Six and a Half Tips for Balancing a Michigan Ross MBA, a Full-Time Job, and a Family
By Benaan Khorchid, MBA ‘19
About three years ago, amidst a brew of personal and professional stagnancy, I decided that I wanted to go back to school and get my MBA. It was a daunting decision; I had been out of school for ten years, ran a cardiovascular clinic with my husband, and had a brood that consisted of four kids that ranged from 6 to 16 years old.
I had done school and kids before. When I graduated from pharmacy school in 2007, I had a 6-year-old by my side and a 6-month-old on my hip. I had done work and kids as well. But never the trifecta.
I was about to tackle family, work, AND school. I knew that I would have to have some solid strategies in order to do it without driving myself, or the rest of my family, insane.
I am graduating from the Ross Weekend MBA program in a few weeks and I’m happy to report that I made it through in one piece with some of the best experiences, memories, and friendships of my life.
A question that I get all the time is: “How do you juggle everything?” I wish there was an easy answer, but there isn’t. However, I can offer some strategies that worked for me, and in sharing them, I hope to inspire other parents who are considering going back to school to do the same.
1. Know Your Why
I’m a huge Simon Sinek fan. Before I set out on this journey, I really had to get my ‘why’ as crystal clear as I could. Knowing your why will get you through the hard times, the chaos, the early mornings and the late nights, the times that test and challenge you in every way. The clearer your why is, the stronger your resolve.
2. Find Your Rocks
Like any self-respecting, time-management enthusiast, I live by the rock, pebble, and sand analogy.
On any given day or week, I decide what my big ‘rocks’ are, and I make sure that I schedule time for those to get done before anything else. Once those are in place, I work on the pebbles. And then the sand get scheduled if there is time. This works for any student, obviously, but this is especially essential for parents juggling a lot of really important responsibilities.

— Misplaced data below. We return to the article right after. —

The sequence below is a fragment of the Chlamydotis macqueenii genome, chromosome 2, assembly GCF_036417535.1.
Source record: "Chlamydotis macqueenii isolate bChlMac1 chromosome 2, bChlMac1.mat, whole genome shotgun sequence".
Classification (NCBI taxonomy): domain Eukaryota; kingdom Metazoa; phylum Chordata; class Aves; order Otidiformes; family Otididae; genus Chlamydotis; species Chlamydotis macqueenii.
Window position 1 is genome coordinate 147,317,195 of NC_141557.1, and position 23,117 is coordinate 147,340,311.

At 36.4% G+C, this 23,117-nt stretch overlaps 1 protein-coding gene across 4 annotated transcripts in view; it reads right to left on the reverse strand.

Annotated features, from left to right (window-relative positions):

3. Focus Your Mind
I am a horrible multi-tasker. Some might call that a weakness, but I feel this is probably for the best. Whatever I am doing, I am doing that task 100 percent.
I have learned over time that a task that takes me three hours during the busy work day will only take me one hour at 5:00 am. A task in my office with the door shut will take me half as long as it would with the door open. We all have the same 24 hours; minimizing distractions and really focusing on your tasks for any given day will really help you make the most of those hours.
4. Use Your Dead Time
There’s a lot of dead time in our day. During the last two years, I always had my laptop, readings, or other schoolwork with me at all times. Whether I had a free 15 minutes before a meeting, was on a bus chaperoning a field trip, or was waiting at the poolside during a swim meet, I always had something to do.
5. Ask For Help
Read my lips: you will need help — around the house, with the kids, running errands, as well as emotional support during the most stressful of times. Don’t be hesitant to ask for help, whether from your partner, your family, your friends, or even hired help when necessary and possible.
6. Surround Yourself With People Who Inspire You
Sometimes your inspiration will not come from within you, but from around you. My husband and my kids are my biggest cheerleaders. My Weekend MBA cohort is filled with parents who juggle work, school, and family just like me. Find people who inspire you and know that you are not alone on this journey.
Lastly, I have one final half-tip that, even though seems small, will have an outsized impact on your happiness throughout this journey. Let Go of Guilt. The guilt that you feel because you can’t be engaged with your children at all hours of every day is a social construct and a result of the modern helicopter parenting ideology.
Instead of guilt, replace that feeling with GRATITUDE — gratitude that you have the opportunity to pursue your dreams and that your kids get to watch you do it. Such a gift.